[Show abstract][Hide abstract] ABSTRACT: Aortic dilatation occurs in many patients with bicuspid aortic valves. We have added root replacement using the remodeling technique originally designed for tricuspid aortic valves to bicuspid aortic valve repair for treatment of the dilated root. We compared the results of remodeling in bicuspid aortic valves with those in tricuspid aortic valves.
From October 1995 through January 2004, 60 patients underwent root remodeling for bicuspid aortic valves (group A), and 130 patients underwent root remodeling for tricuspid aortic valves (group B). Correction of cusp prolapse was more often performed in group A (group A, 50/60; group B, 47/130; P < .0001). Transthoracic echocardiography was performed at 1 week, 6 and 12 months, and every year thereafter. Cumulative follow-up was 527 patient-years (mean, 2.9 +/- 2 years).
No patient died in group A. Hospital mortality in group B was 5% (5/100; 95% confidence interval,1.6%-11.3%) after elective operations and 10% (3/30; 95% confidence interval, 2.1%-26.5%) after emergency operations. Mean systolic gradients were identical at 1 year (group A, 4.8 +/- 2.1 mm Hg; group B, 4.0 +/- 2 mm Hg) and 5 years (group A, 4.5 +/- 2.3 mm Hg; group B, 3.9 +/- 2.2 mm Hg). Freedom from aortic regurgitation of grade 2 or higher at 5 years was 96% in group A and 83% in group B ( P = .07), and freedom from reoperation at 5 years was 98% in group A and 98% in group B ( P = .73).
Valve-sparing aortic replacement with root remodeling can be applied to aortic dilatation and a regurgitant bicuspid aortic valve. Hemodynamic function and valve stability of a repaired bicuspid aortic valve are comparable with those seen in cases of tricuspid anatomy.
Journal of Thoracic and Cardiovascular Surgery 12/2004; 128(5):662-8. · 3.53 Impact Factor
[Show abstract][Hide abstract] ABSTRACT: Recent research indicates that discharges of implanted cardioverter-defibrillators (ICD) are triggered by psychosocial stress. This study examined the presence of patterns of psychophysiological stress reactivity in ICD-patients. Further more potential relationship between factors of stress reactivity and the frequency of implantable cardioverter-defibrillators discharges was investigated.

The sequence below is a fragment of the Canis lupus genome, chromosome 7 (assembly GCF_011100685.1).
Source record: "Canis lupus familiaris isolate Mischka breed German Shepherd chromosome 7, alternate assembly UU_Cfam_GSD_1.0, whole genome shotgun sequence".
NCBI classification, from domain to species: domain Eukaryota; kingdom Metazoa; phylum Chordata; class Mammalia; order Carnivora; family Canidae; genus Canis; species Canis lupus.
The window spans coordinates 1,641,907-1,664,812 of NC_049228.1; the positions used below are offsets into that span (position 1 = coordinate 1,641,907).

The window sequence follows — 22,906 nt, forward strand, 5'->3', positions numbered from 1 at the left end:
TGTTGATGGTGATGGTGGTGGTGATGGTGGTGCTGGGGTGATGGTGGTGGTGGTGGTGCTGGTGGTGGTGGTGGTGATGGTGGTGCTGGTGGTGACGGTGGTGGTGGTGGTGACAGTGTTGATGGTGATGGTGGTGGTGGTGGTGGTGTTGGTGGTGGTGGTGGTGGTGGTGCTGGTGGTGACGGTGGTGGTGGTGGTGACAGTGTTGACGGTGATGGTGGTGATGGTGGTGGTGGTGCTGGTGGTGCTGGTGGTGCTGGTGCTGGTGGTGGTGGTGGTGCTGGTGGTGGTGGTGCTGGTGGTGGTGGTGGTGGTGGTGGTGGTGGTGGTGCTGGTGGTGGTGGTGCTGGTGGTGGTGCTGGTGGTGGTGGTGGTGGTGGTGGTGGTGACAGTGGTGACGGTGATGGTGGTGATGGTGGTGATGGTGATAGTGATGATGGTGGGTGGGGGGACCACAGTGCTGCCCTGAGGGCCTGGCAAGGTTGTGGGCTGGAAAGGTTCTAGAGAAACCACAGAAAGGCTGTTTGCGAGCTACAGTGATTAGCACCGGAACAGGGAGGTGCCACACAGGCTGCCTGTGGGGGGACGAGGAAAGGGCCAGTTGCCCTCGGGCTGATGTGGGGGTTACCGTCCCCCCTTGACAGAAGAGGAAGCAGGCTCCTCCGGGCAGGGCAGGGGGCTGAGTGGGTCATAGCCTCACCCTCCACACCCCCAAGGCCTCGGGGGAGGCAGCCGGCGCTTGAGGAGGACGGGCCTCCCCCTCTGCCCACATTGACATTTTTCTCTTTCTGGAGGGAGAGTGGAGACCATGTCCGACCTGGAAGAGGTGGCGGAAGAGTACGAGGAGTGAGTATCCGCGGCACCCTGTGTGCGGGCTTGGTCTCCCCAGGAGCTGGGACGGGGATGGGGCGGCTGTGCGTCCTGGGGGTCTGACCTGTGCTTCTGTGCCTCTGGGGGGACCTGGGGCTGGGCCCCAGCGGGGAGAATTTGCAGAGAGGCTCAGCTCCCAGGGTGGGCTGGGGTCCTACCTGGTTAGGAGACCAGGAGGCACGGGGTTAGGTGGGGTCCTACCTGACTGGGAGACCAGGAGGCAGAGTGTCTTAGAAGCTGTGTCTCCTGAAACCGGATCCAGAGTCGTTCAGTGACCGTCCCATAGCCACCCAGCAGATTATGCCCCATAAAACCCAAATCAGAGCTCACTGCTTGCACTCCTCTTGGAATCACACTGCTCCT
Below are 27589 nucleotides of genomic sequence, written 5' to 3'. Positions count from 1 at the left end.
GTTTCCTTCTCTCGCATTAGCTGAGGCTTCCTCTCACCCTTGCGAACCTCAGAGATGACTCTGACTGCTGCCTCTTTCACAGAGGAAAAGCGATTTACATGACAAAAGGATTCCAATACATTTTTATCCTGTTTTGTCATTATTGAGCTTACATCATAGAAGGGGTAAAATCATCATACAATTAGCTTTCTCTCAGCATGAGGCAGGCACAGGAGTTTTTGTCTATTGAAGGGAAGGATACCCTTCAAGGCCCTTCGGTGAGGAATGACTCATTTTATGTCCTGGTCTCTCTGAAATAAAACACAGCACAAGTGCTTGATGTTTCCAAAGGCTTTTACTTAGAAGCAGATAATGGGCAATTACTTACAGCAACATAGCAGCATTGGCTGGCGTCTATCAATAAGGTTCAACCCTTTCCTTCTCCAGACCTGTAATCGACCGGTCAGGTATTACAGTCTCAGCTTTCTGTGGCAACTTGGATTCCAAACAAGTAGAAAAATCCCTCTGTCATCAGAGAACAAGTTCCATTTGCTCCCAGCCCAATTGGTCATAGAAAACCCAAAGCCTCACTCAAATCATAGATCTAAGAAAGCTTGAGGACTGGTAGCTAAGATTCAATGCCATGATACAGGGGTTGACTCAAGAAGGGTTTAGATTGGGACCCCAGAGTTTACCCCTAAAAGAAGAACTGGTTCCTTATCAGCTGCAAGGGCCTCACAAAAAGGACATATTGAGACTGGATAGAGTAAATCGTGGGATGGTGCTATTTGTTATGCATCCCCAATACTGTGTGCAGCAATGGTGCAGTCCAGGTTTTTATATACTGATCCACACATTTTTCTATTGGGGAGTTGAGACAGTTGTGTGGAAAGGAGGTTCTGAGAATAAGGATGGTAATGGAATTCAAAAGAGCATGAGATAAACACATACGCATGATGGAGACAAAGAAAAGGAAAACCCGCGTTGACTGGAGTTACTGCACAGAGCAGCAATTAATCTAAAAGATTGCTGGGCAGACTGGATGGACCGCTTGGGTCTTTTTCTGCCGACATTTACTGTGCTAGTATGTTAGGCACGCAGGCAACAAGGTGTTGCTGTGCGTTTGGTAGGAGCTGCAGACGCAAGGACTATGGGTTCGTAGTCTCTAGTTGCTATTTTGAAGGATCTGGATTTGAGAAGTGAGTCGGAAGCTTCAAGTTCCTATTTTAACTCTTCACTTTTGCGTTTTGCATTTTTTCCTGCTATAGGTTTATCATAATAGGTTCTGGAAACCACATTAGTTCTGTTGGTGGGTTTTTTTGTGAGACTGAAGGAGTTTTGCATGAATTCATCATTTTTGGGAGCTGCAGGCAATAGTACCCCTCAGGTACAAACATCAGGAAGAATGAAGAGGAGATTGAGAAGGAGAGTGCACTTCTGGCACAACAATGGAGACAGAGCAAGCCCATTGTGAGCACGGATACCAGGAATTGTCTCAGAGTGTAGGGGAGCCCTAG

In 46 consecutive patients (38 male, 8 female; age: 26-80 years) with implantable cardioverter-defibrillators the following parameters of physiological reactivity were measured in a standardised experimental stress test: Heart rate, skin conductance, muscle tension and respiratory activity. In a standardised interview anxiety sensitivity, depression, desire for control, stress load, and attitude towards the defibrillator were evaluated and quantified. The relationship between the mentioned parameters were examined with factor analysis to reveal patterns of psychophysiological reactivity. Potential relationship between psychophysiological factors and frequency of shock delivery was verified with linear regression analysis.
Factor analysis revealed four independent psychophysiological traits. The factors were named "Play Dead Reflex", "Heart Phobia", "Negativism" and "Irritability". Linear regression model showed significant correlation between "Play Dead Reflex" and discharge frequency.
Results confirm the presence of specific psychophysiological stress reaction patterns in ICD-patients. The stress reaction pattern "Play Dead Reflex" could be discussed as a potential risk factor in developing life-threatening tachyarrhythmias leading to an increase in defibrillator discharges in patients with ICD. This hypothesis should be considered in prospective studies and psychosomatic treatment of concerned patients.
[Show abstract][Hide abstract] ABSTRACT: Reconstruction of the aortic valve for aortic regurgitation (AR) remains challenging, in part because of not only cusp or root pathology but also a combination of both can be responsible for this valve dysfunction. We have systematically tailored the repair to the individual pathology of cusps and root.
Between October 1995 and August 2003, aortic valve repair was performed in 282 of 493 patients undergoing surgery for AR and concomitant disease. Root dilatation was corrected by subcommissural plication (n=59), supracommissural aortic replacement (n=27), root remodeling (n=175), or valve reimplantation within a graft (n=24). Cusp prolapse was corrected by plication of the free margin (n=157) or triangular resection (n =36), cusp defects were closed with a pericardial patch (n=16). Additional procedures were arch replacement (n=114), coronary artery bypass graft (n=60) or mitral repair (n=24). All patients were followed-up (follow-up 99.6% complete), and cumulative follow-up was 8425 patient-months (mean, 33+/-27 months).Results- Eleven patients died in hospital (3.9%). Nine patients underwent reoperation for recurrent AR (3.3%). Actuarial freedom from AR grade > or =II at 5 years was 81% for isolated valve repair, 84% for isolated root replacement, and 94% for combination of both; actuarial freedom from reoperation at 5 years was 93%, 95%, and 98%, respectively. No thromboembolic events occurred, and there was 1 episode of endocarditis 4.5 years postoperatively.